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Record based Erlang driver for MongoDB with gridfs support
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Erlmongo is a pretty complete Erlang driver for mongodb.

It supports records and proplists as datatypes. Strings can be lists or binaries, but strings received from mongodb (as a result of find) will be binaries. The only built in limitation is in regards to record field names. They need to start with [a-z] and be in ascii (because of records). Record values can of course be anything. It's a stupid idea to use non ascii characters as field names anyway.

Because of the way records work in Erlang, you need to call mongoapi:recinfo/2 before using any record, or define each record in erlmongo.hrl.

When you're using a selector (picking which fields in the document you wish to get from mongodb), they have to be in the same sequence as they were defined in the record. For instance:

% -record(mydoc {name, i}).
% This will work
Mong:findOne(#mydoc{i = 10}, [, #mydoc.i]).
% This will NOT work
Mong:findOne(#mydoc{i = 10}, [#mydoc.i,]).

Connections are always single:

  • master/slave - read and write from master

  • master/master - pick a master at random and use it for everything

  • replica pairs - find out which is master and connect to it

If your usage pattern is read heavy and want to use slaves for reading, connect to them with singleServer call. Don't write to slave connections or bad things will happen.

Always use an atom for naming connections. The connection process will register itself on that name.

Connection info is saved in an application variable (erlmongo,connections) and updated with every call to: singleServer, masterSlave, replicaPairs, masterMaster and deleteConnection. If mongodb process crashes for some reason, connections will be restarted. Also if the application itself is stopped and started. You can add a connections variable to file:

% def is name of connection, types can be: masterSlave,masterMaster or replicaPairs. This is how singleServer info is saved:
{env, [{def,{masterSlave,{"localhost",27017},{"localhost",27017}}}]},


% Set mongodb server info. singleServer(PoolName) is the same as singleServer(PoolName,"localhost:27017")
% Create an interface for test database (it has to be a binary)
Mong = mongoapi:new(def,<<"test">>).

% Save a new document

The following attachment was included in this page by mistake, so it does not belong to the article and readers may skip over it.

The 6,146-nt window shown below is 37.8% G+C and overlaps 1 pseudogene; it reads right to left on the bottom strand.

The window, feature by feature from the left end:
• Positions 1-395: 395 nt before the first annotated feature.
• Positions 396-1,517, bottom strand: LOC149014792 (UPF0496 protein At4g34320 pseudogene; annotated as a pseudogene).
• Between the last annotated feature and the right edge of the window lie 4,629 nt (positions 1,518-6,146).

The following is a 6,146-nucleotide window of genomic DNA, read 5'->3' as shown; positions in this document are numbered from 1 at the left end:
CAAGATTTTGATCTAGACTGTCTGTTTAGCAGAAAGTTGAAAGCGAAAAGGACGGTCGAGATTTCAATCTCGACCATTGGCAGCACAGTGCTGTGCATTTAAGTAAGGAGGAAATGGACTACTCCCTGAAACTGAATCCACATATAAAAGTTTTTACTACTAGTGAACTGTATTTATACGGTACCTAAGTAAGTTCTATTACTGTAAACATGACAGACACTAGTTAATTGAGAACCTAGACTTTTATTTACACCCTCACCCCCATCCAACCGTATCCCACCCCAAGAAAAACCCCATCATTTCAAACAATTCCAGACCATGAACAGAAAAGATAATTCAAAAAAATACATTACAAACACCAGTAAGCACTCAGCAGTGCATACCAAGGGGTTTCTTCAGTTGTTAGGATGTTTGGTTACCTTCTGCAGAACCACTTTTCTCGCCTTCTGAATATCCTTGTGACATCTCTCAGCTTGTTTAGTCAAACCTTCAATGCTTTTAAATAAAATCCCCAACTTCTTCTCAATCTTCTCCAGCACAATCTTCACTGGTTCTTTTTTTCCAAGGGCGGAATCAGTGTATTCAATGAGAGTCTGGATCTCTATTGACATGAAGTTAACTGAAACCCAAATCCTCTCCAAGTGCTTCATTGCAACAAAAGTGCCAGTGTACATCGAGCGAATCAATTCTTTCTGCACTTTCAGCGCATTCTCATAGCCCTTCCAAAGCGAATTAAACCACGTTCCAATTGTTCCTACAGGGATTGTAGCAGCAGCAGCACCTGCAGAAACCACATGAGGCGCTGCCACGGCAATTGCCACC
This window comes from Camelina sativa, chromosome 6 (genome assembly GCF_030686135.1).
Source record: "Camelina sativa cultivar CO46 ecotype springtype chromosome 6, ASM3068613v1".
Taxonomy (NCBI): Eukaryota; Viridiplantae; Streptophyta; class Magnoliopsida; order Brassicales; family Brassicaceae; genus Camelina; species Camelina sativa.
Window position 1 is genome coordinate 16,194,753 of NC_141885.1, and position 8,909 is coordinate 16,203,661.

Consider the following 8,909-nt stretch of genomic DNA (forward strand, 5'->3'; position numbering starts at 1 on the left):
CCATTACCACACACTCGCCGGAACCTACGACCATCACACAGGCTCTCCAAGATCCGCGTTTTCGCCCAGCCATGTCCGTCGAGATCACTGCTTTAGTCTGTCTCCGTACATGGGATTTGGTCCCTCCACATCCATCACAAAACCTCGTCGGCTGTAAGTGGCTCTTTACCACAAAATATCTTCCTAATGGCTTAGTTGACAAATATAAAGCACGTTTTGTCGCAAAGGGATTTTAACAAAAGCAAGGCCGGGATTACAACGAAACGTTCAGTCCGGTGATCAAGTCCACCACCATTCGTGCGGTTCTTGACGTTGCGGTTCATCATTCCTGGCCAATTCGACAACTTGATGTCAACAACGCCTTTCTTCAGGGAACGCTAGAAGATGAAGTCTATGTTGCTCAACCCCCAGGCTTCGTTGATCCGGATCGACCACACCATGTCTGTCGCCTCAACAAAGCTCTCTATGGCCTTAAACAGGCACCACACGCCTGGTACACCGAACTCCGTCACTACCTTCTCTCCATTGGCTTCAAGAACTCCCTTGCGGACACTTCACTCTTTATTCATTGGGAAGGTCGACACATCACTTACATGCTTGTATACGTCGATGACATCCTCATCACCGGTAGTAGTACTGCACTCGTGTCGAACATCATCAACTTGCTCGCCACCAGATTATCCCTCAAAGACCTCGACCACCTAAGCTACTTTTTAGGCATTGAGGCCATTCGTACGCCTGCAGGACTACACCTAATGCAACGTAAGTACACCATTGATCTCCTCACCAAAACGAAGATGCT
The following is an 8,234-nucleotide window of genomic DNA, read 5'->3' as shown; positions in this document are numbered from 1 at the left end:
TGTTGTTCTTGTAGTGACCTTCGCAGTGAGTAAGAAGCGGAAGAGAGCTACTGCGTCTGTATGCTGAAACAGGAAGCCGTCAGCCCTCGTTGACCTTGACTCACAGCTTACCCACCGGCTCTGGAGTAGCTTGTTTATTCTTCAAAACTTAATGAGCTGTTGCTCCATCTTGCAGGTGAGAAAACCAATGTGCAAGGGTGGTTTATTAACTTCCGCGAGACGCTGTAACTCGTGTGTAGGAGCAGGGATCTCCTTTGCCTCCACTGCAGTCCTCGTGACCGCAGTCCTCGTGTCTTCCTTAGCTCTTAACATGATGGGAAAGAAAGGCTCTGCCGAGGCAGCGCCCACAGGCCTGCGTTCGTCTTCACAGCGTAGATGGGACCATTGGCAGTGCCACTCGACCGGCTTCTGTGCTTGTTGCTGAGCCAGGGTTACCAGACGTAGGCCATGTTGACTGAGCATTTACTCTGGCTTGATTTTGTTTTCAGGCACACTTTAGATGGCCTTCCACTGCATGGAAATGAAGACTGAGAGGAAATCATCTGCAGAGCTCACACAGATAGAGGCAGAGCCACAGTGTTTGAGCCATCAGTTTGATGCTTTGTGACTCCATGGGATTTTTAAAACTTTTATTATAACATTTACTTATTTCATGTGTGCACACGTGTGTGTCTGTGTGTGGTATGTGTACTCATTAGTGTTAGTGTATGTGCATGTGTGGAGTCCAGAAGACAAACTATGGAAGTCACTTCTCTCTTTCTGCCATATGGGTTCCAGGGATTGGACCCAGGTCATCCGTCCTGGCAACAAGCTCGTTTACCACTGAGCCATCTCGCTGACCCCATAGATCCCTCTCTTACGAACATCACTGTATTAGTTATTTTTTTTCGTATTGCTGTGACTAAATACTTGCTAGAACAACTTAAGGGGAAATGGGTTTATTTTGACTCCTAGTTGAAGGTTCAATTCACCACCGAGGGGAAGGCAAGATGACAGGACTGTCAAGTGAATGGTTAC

Mong:save(#mydoc{name = "MyDocument", i = 10}).
% Return the document, but only the "i" field (+ _id which always gets returned)
Mong:findOne(#mydoc{i = 10}, []).

% With proplists
Mong:save("mydoc", [{"name", "MyDocument"}, {"i", 10}]).
Mong:findOne("mydoc", [{"i", 10}], [{"name", 1}]).

% Set Index. First parameter is so that the driver knows what collection 
%  we mean. If you have an already constructed record laying around use that.
%  No need to construct a new record just so the driver can read the name.
% Second parameter the index we wish to create. 1 = ascending, -1 = descending.
Mong:ensureIndex(#mydoc{}, [{#mydoc.i, 1}, {, -1}])

% Find examples:

% Parameters: Search criteria, field selector, docs to skip, docs to return
Mong:find(#mydoc{i = 4}, [], 0, 0).
% Same thing but with #search record that provides default parameters
Mong:find(#search{criteria = #mydoc{i = 4}, field_selector = []}).

% Find with options
Mong:findOpt(#mydoc{i = 4}, undefined, [explain], 0, 0).
% Same thing as above
Mong:findOpt(#search{criteria = #mydoc{i = 4}}, [explain]).
% Also the same, with proplists
Mong:findOpt("mydoc", #search{criteria = [{"i",  4}]}, [explain]).

% Embedded records
Mong:save(#mydoc{name = "zembedom", i = 10, address = #address{city = "ny", street = "some", country = "us"}}).
Mong:find(#mydoc{address = #address{city = "la"}}, undefined, 0, 0).

% Advanced queries (supported: gt, lt, gte, lte, ne, in, nin, all, size, exists):
% Documents with even i
Mong:find(#mydoc{i = {mod, 2, 0}}, undefined, 0,0).
% Documents with i larger than 2:
Mong:find(#mydoc{i = {gt, 2}}, undefined, 0,0).
% Documents with i between 2 and 5: 
Mong:find(#mydoc{i = {in, {gt, 2}, {lt, 5}}}, undefined, 0,0).
% in example: 
Mong:find(#mydoc{tags = {in, [2,3,4]}}, undefined, 0,0).
% exists example: 
Mong:find(#mydoc{tags = {exists, false}}, undefined, 0,0).

% GridFS
{ok, Bin} = file:read_file("SomeFile").
% To open file for writing, use gfsNew
PID = Mong:gfsNew("myfile").
% You can set parameters: mime, meta (embedded document), aliases (array of names), chunk size (default 256k)
%                         flushLimit (at which buffer size data gets flushed to mongodb, def. 1MB)
% PID = Mong:gfsNew("myfile", [{chunkSize, 100}]).
% You can also set collection name (default is fd)
% PID = Mong:gfsNew("myfilecol", "myfile", []).
% Reading
PID = Mong:gfsOpen(#gfs_file{filename = "myfile"}).
Res = Mong:gfsRead(PID,100000).

Supported operation list


  • remove

  • save

  • insert

  • update

  • batchInsert

  • ensureIndex

  • deleteIndex

  • deleteIndexes

  • count

  • dropCollection

  • createCollection

  • group


  • find

  • findopt

  • cursor - getMore - closeCursor

  • findOne


  • eval

  • stats

  • runCmd

  • repairDatabase

  • cloneDatabase

  • dropDatabase

  • addUser

  • setProfilingLevel

  • getProfilingLevel


  • gfsNew

  • gfsWrite

  • gfsOpen

  • gfsRead

  • gfsDelete

  • gfsFlush

  • gfsClose


Sergej Jurečko
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